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Clean Your Linkage! - From the Grime Newsletter

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  • 10/8/2013 |
  • 10:00 am
Clean Your Linkage! - From the Grime Newsletter
Just like the engine in your car, boilers have need of a certain fuel-to-air ratio for proper

combustion. Too little air results in incomplete combustion, but too much creates wastefully heated air

that gets exhausted through the flue. Since changing factors such as ambient temperature, pressure,

and humidity can cause variations in air quality, it is prudent to add an excess amount of air to account

for these variations. To add the proper amount of air to mix with the fuel, controls are used to introduce

air to the system at the burner. Of the boilers currently in use in the United States, many older models

utilize a simple control called a mechanical jackshaft for their modulating burner control. These are also

known as single-point controls due to their use of only one mechanical linkage assembly to control the

flow of both air and fuel for the burner.

The whole point of utilizing these controls is to ÒtuneÓ the boiler in order to achieve complete

combustion. With that in mind, anything that prevents mechanical controls from operating to their full

range limits the amount of air that can enter the burner, thereby jeopardizing the combustion and

efficiency of the boiler. One of the most common mistakes made that impairs the controls is painting

the linkage or failing to keep it clean; this leads to what is known as Òsloppy linkage.Ó Paint or grime

covering the linkage will prevent the controls from allowing fine adjustments, hindering an operatorÕs

ability to regulate the air being added. During the inefficient operation that inevitably results, expensive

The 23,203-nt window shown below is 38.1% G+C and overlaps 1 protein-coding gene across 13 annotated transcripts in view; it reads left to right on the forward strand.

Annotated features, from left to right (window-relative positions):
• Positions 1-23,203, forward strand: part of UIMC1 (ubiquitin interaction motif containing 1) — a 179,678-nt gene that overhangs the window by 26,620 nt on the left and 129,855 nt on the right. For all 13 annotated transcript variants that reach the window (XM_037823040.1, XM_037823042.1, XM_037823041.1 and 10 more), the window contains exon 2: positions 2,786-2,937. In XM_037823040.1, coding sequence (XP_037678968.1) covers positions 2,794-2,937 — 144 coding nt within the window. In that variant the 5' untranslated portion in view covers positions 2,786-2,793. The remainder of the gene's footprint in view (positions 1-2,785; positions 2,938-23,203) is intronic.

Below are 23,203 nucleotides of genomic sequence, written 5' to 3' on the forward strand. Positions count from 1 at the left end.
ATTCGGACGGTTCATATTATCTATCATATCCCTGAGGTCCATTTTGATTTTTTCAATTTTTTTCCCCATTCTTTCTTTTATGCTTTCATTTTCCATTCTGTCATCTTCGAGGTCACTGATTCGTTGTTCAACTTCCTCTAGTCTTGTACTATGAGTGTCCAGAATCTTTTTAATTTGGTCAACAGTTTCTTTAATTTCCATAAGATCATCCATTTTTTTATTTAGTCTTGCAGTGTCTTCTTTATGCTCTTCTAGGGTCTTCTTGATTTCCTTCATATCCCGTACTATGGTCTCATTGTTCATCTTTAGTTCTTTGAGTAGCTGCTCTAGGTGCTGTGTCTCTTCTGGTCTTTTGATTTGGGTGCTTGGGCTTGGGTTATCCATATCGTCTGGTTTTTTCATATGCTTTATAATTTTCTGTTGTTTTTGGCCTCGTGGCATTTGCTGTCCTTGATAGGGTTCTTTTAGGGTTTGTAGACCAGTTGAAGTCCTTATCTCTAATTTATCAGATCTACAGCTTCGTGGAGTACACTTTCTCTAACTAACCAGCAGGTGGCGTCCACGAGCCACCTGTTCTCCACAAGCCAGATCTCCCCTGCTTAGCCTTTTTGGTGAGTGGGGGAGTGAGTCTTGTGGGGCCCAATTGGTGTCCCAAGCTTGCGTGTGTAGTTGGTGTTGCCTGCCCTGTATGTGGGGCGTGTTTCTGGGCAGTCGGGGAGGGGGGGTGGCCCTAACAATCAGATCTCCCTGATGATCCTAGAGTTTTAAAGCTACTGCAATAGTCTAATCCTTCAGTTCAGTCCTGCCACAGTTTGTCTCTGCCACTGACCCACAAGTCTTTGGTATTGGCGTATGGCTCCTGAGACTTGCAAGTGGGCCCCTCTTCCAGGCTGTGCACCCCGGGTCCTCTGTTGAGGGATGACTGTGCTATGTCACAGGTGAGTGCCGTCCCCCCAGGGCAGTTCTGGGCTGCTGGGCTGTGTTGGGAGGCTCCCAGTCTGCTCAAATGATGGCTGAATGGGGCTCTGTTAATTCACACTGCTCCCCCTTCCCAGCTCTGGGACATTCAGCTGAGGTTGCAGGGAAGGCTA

fuel can be wasted, and the rated steam output of the boiler is harder to deliver.

There are also significant long-term consequences to sloppy linkage; for example, depending on

how filthy or covered the linkage is, the valves can eventually stick or bind, which is going to require

otherwise unnecessary maintenance to repair. If the valves are out of position and air is improperly

mixed with fuel, excess soot may build up in the boiler and flue, which may necessitate a premature

shutdown of the system for cleaning or repair. WareÕs own Gary Seltz notes that Òone of the most

common issues we see is bent linkage that people have accidentally kicked.Ó Care should be taken

around the jackshaft, as not all equipment in a boiler room is as robust as the boiler itself. It is estimated

that damaged linkage can be replaced in about four hours, so depending on when that changeover must

be performed, it could mean more downtime and less steam generation for your company.

When a boiler is not being operated properly, you may be liable for any repairs due to

negligence. By taking some simple steps to ensure that equipment is properly maintained, you can avoid

costly and time-consuming repairs. It is recommended that the controls be checked at least twice per

year (though quarterly would be ideal) to see if seasonal adjustment or tuning is needed. Make no

mistake, linkage can be marked upon, but fully covering the assembly with paint or allowing it to get

filthy only serves to create long-term problems that are easily avoidable. Maintaining efficiency with

your boiler prolongs its life, avoids down-time for repairs, and reduces operation and maintenance

costs. So remember: keep your linkage cleanÑitÕs easy and will save time and money!



**WARE Grime Newsletter. Pentad Associates does not take any credit for what has been stated above.
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